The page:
A life history approach to delineating how harsh environments and hawk temperament traits differentially shape children's problem-solving skills.

Citation data:

Journal of child psychology and psychiatry, and allied disciplines, ISSN: 1469-7610, Vol: 58, Issue: 8, Page: 902-909

Publication Year:
2017
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PMID:
28326540
DOI:
10.1111/jcpp.12718
Author(s):
Suor, Jennifer H, Sturge-Apple, Melissa L, Davies, Patrick T, Cicchetti, Dante
Publisher(s):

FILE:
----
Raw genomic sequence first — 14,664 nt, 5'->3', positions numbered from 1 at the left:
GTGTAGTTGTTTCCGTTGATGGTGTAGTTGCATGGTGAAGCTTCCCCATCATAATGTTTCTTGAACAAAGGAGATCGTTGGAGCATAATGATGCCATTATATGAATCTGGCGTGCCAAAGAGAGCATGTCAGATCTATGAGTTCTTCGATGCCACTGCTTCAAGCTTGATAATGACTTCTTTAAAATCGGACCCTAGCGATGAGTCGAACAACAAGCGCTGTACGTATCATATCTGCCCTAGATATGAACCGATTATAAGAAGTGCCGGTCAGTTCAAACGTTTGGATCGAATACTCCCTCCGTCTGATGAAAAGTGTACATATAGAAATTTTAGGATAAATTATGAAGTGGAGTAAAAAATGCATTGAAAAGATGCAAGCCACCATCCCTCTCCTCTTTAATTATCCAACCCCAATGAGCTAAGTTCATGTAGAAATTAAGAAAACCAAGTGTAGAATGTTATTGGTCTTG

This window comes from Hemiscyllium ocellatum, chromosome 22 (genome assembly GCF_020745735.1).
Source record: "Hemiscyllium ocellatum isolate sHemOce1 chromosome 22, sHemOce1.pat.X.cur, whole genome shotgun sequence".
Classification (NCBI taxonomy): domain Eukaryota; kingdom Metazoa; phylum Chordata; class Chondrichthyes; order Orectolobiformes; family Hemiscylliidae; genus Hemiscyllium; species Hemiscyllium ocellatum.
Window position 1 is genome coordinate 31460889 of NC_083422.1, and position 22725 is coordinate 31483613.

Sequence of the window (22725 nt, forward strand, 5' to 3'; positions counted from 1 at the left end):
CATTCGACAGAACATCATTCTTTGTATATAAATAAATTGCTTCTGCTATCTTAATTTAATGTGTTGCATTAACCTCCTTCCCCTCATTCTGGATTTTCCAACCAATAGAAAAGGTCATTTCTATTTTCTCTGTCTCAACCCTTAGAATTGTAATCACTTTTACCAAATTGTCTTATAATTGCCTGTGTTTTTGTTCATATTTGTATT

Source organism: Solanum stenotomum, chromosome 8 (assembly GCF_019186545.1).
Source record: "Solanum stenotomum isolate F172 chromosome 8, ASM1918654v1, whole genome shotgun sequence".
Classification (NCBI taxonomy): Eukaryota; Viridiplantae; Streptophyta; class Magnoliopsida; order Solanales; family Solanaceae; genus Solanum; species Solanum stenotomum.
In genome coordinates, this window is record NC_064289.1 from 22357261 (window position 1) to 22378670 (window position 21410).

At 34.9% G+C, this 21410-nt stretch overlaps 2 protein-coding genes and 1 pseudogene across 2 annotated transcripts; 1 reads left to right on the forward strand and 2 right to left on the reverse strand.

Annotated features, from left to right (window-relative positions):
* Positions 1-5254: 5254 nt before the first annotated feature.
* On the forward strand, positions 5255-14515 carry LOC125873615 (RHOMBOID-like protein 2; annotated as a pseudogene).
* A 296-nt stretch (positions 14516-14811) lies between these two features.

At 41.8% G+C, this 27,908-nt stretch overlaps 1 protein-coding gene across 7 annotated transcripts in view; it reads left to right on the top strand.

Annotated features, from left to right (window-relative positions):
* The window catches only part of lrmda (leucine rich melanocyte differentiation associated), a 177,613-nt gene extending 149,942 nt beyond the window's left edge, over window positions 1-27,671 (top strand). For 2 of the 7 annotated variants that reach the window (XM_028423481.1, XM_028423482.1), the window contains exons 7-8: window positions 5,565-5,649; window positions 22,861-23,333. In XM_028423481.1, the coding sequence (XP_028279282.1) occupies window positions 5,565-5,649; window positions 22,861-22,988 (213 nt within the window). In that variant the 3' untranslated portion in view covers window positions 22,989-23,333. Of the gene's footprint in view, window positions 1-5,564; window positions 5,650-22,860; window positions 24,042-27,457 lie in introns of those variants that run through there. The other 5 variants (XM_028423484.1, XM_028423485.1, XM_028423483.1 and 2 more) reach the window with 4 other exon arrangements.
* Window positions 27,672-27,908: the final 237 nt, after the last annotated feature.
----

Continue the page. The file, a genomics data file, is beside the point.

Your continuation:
Wiley-Blackwell
Tags:
Medicine, Psychology
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article description
Harsh environments are known to predict deficits in children's cognitive abilities. Life history theory approaches challenge this interpretation, proposing stressed children's cognition becomes specialized to solve problems in fitness-enhancing ways. The goal of this study was to examine associations between early environmental harshness and children's problem-solving outcomes across tasks varying in ecological relevance. In addition, we utilize an evolutionary model of temperament toward further specifying whether hawk temperament traits moderate these associations.

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